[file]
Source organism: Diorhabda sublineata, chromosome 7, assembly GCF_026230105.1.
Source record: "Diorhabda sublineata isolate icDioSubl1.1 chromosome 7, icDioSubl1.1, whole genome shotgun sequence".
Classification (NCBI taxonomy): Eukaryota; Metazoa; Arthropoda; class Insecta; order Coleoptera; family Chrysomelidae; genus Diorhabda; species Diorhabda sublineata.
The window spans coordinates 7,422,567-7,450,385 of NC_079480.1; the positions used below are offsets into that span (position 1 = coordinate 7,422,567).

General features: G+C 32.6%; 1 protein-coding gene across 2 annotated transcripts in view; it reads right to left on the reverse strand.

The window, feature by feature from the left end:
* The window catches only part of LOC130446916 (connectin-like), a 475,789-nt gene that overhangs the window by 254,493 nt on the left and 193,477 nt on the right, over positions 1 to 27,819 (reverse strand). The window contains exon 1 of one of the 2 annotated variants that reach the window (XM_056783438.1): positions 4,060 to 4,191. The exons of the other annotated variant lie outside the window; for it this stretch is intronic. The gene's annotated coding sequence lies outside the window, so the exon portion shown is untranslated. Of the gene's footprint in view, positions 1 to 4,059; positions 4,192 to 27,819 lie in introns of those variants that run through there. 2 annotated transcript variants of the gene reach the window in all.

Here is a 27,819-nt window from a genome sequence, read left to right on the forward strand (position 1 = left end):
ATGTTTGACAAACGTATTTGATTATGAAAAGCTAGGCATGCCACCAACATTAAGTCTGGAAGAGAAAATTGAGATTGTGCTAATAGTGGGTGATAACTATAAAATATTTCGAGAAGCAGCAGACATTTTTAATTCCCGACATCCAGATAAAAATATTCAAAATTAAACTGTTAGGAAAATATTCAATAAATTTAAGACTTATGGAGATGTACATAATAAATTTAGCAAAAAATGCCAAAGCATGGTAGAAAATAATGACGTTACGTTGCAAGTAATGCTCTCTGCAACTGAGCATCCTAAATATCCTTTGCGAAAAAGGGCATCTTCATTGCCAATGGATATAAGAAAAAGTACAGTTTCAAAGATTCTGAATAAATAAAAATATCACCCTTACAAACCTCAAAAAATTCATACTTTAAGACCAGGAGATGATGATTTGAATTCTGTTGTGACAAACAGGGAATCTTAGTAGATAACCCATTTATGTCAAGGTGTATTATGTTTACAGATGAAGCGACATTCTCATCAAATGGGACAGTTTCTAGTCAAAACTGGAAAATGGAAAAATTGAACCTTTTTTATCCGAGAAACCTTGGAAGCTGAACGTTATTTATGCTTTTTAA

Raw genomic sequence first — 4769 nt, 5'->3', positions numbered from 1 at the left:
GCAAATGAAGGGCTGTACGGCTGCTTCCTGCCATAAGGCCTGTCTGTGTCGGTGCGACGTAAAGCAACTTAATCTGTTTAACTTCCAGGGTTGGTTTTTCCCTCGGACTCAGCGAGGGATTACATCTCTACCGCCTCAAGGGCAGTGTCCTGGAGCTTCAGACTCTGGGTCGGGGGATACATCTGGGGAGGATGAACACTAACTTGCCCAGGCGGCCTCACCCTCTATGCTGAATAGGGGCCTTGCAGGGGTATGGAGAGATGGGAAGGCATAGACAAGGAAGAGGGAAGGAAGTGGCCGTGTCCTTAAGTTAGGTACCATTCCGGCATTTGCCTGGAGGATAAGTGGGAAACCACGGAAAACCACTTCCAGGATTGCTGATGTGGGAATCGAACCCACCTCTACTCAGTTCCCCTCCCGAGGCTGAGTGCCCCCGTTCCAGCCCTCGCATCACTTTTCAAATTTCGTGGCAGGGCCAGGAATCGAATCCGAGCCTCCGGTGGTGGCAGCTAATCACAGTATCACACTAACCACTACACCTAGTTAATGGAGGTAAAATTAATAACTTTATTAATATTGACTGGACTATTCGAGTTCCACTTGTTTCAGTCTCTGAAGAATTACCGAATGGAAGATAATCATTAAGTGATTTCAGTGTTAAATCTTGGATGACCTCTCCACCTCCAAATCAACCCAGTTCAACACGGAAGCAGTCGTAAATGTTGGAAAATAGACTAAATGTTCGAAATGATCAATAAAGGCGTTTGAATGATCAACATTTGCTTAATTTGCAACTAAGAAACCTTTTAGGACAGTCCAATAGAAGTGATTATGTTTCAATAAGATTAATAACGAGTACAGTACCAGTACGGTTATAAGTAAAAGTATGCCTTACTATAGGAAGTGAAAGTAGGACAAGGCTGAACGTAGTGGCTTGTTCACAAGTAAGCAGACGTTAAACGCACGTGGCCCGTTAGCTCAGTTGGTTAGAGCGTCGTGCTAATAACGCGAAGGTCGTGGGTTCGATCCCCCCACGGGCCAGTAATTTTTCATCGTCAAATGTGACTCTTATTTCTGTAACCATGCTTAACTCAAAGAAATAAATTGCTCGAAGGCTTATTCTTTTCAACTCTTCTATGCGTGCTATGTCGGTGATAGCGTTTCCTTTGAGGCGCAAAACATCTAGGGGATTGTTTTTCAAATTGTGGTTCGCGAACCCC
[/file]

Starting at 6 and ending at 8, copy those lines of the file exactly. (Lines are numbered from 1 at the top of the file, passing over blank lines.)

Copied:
The window, feature by feature from the left end:
* The window catches only part of LOC130446916 (connectin-like), a 475,789-nt gene that overhangs the window by 254,493 nt on the left and 193,477 nt on the right, over positions 1 to 27,819 (reverse strand). The window contains exon 1 of one of the 2 annotated variants that reach the window (XM_056783438.1): positions 4,060 to 4,191. The exons of the other annotated variant lie outside the window; for it this stretch is intronic. The gene's annotated coding sequence lies outside the window, so the exon portion shown is untranslated. Of the gene's footprint in view, positions 1 to 4,059; positions 4,192 to 27,819 lie in introns of those variants that run through there. 2 annotated transcript variants of the gene reach the window in all.

Here is a 27,819-nt window from a genome sequence, read left to right on the forward strand (position 1 = left end):